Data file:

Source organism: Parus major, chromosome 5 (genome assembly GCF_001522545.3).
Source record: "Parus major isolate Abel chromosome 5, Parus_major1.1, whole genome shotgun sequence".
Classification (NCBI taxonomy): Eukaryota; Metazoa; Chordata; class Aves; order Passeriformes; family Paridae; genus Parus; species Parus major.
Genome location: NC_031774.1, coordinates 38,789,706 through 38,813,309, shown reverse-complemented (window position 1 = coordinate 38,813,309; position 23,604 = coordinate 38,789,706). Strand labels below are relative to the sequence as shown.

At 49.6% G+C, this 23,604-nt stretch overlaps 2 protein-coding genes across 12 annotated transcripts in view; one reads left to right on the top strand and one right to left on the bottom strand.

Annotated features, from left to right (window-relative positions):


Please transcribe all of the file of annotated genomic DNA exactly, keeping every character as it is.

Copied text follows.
Source organism: Parus major, chromosome 5 (genome assembly GCF_001522545.3).
Source record: "Parus major isolate Abel chromosome 5, Parus_major1.1, whole genome shotgun sequence".
Classification (NCBI taxonomy): Eukaryota; Metazoa; Chordata; class Aves; order Passeriformes; family Paridae; genus Parus; species Parus major.
Genome location: NC_031774.1, coordinates 38,789,706 through 38,813,309, shown reverse-complemented (window position 1 = coordinate 38,813,309; position 23,604 = coordinate 38,789,706). Strand labels below are relative to the sequence as shown.

At 49.6% G+C, this 23,604-nt stretch overlaps 2 protein-coding genes across 12 annotated transcripts in view; one reads left to right on the top strand and one right to left on the bottom strand.

Annotated features, from left to right (window-relative positions):